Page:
Pandora’s Jar: Women in the Greek Myths by Natalie Haynes
Classicist Natalie Haynes is very aware that the tellers of tales in Greek myth tended to be men, and they had very specific ways of portraying women in these mythological tales. Vengeful. Monstrous. Victims. Haynes looks at these same stories from the lens of the women in them, chronicling the origins of these famous mythical women such as Pandora, Jocasta (Oedipus’s mother), Helen of Troy, Medusa, and more.
The Legends and Myths of Hawaii by King David Kalākaua
This compilation of Hawaiian myths and legends was put together by King David Kalākaua, the last king of the Kingdom of Hawaiʻi, in 1888; just a few years before his death. In addition to collecting these tales of Hawaiian folklore, legends, and heroes, the king also chronicles the history of his people from ancient times, all the way through European contact and beyond. His immense contribution to the preservation of Hawaiian mythology is also a fantastic historical and culture source.
Author and illustrator Ann Shen compiles a fantastic list of 50 goddesses from mythologies around the world, including Japanese, Chinese, Norse, Welsh, Yoruba, Aztec, Mayan, and more. This collection is categorized by the broad thematic elements found in what each goddess represents: creativity and manifestation, love, power, protection, and reinvention. It’s a great way to gain exposure to many world mythologies through some of their goddesses.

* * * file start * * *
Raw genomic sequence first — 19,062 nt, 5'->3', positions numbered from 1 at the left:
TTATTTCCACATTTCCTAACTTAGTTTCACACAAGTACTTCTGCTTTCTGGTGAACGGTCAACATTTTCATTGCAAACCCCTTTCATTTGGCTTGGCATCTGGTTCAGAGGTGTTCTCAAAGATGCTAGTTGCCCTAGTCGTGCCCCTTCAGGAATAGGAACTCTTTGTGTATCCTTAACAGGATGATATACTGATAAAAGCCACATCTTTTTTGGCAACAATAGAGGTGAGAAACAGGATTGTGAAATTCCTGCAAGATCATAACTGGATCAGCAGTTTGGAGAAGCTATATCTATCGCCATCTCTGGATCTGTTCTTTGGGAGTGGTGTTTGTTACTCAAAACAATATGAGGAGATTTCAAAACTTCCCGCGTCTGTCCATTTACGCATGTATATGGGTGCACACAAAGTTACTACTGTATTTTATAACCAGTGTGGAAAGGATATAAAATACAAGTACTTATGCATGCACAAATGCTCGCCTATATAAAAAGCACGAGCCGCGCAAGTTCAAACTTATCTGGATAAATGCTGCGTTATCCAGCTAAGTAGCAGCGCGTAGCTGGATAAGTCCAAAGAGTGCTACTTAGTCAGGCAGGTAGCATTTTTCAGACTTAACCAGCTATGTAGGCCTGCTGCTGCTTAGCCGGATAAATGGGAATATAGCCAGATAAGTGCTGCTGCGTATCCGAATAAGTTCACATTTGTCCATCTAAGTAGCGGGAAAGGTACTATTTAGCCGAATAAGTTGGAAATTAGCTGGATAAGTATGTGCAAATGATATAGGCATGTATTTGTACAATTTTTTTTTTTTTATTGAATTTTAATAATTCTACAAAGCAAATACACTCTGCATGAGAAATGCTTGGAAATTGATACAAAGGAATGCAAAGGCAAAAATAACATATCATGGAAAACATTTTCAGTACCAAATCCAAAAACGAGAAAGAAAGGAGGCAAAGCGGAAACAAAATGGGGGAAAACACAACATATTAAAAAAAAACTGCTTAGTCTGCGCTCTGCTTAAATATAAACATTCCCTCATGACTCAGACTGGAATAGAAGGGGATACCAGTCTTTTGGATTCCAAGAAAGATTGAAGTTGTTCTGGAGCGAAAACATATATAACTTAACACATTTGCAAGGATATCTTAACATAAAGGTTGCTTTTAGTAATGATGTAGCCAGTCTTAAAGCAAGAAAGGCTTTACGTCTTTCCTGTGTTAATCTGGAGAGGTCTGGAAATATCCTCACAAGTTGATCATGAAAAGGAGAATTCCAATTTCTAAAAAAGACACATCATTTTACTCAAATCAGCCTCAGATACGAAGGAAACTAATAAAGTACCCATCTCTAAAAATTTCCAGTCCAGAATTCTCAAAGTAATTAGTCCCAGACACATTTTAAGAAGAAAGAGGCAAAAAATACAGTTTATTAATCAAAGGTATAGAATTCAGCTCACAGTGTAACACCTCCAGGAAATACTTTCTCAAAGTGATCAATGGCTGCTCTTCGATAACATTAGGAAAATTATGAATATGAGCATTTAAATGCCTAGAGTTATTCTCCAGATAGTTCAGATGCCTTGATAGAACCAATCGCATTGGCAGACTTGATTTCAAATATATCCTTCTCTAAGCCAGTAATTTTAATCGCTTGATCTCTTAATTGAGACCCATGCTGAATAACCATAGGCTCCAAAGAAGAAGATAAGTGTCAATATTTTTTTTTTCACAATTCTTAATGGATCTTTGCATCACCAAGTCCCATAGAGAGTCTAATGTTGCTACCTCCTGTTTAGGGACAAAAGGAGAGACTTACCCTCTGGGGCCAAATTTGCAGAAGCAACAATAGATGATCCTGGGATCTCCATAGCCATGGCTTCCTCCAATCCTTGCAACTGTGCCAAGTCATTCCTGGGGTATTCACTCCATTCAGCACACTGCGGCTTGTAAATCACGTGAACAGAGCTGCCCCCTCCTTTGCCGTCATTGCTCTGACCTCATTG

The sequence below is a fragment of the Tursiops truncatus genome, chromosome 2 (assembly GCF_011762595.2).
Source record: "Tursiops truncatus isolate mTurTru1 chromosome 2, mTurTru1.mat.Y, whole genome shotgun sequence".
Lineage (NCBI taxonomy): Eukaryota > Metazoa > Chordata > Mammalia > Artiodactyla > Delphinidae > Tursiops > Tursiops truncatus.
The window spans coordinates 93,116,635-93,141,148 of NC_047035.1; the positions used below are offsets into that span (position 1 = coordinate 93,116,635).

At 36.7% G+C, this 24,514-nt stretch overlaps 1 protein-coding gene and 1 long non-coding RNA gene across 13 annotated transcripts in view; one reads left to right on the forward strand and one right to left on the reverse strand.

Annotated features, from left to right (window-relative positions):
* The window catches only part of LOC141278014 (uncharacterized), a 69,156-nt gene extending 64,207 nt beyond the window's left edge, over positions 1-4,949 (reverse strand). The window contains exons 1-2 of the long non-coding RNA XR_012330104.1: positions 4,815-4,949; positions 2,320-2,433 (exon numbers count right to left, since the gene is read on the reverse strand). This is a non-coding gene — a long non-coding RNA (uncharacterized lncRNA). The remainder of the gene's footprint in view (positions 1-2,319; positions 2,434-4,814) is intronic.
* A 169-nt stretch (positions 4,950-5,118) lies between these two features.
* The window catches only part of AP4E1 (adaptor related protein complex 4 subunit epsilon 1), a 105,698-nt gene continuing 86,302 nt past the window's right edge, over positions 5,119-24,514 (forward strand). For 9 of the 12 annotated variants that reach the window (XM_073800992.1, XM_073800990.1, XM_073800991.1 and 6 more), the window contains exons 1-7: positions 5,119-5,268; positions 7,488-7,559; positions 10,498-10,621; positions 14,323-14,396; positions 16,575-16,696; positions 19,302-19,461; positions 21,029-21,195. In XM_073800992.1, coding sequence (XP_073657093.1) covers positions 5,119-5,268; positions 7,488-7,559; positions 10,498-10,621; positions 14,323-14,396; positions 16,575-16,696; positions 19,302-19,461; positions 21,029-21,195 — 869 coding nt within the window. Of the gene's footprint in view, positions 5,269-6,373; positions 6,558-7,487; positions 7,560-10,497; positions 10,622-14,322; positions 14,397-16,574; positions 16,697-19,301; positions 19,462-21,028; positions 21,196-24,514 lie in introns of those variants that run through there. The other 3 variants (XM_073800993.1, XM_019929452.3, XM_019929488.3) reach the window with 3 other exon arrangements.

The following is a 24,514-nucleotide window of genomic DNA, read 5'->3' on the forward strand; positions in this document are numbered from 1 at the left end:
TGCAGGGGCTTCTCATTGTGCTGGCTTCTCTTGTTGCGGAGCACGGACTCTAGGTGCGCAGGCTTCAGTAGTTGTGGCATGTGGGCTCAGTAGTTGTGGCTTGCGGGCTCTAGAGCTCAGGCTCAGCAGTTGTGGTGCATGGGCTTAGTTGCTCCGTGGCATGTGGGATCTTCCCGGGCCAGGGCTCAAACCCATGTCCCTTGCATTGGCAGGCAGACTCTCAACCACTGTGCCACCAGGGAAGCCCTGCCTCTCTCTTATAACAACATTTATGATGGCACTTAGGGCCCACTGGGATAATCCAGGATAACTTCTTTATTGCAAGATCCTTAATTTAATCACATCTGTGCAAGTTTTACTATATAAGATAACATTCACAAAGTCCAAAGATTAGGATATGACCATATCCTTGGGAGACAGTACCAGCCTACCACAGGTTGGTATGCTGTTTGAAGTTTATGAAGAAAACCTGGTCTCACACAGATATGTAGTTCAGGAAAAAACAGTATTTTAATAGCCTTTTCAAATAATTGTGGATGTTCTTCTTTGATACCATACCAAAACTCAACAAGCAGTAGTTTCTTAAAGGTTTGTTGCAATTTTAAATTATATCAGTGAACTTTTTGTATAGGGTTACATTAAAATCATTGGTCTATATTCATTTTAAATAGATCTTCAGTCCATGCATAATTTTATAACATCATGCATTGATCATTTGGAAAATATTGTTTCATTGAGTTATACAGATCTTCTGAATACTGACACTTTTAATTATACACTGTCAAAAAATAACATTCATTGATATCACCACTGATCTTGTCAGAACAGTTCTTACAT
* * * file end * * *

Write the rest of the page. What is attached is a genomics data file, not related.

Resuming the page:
An Illustrated Dictionary of the Gods and Symbols of Ancient Mexico and the Maya by Mary Ellen Miller and Karl Taube
Academic Mary Ellen Miller and Mesoamericanist Karl Taube put together an in-depth, illustrated dictionary detailing the myths, beliefs, symbols, and main gods of Ancient Mesoamerica, which included the Olmecs, Zapotecs, Maya, Teotihuacanos, Mixtecs, Toltecs, and the Aztecs. The history and religion of each culture is woven in with these important mythological figures and stories across 300 entries .
Egyptian Mythology: A Guide to the Gods, Goddesses, and Traditions of Ancient Egypt by Geraldine Pinch
Egyptologist Geraldine Pinch pens a fantastic overview of the seven stages of Egypt’s mythical history, putting Egyptian mythology into context with Egypt’s history spanning from 3200 BCE to 400 CE. This guide also provides a high level look at the prevalent themes and concepts found within Egyptian mythology, and how real life events shaped these famous stories and thematic concepts.
Mythology by Edith Hamilton
Historian and classicist Edith Hamilton offers up an extensive A–Z mythology collection of Greek, Roman, and Norse mythology that has stood the test of time since its first publication in 1942. Her analysis of “classic” mythology and how Greek and Roman mythology intersects is so extensive and well researched that Hamilton was named an honorary citizen of Athens by King Paul of Greece in 1957.
To dive deeper into nonfiction mythology books for adults, check out these posts: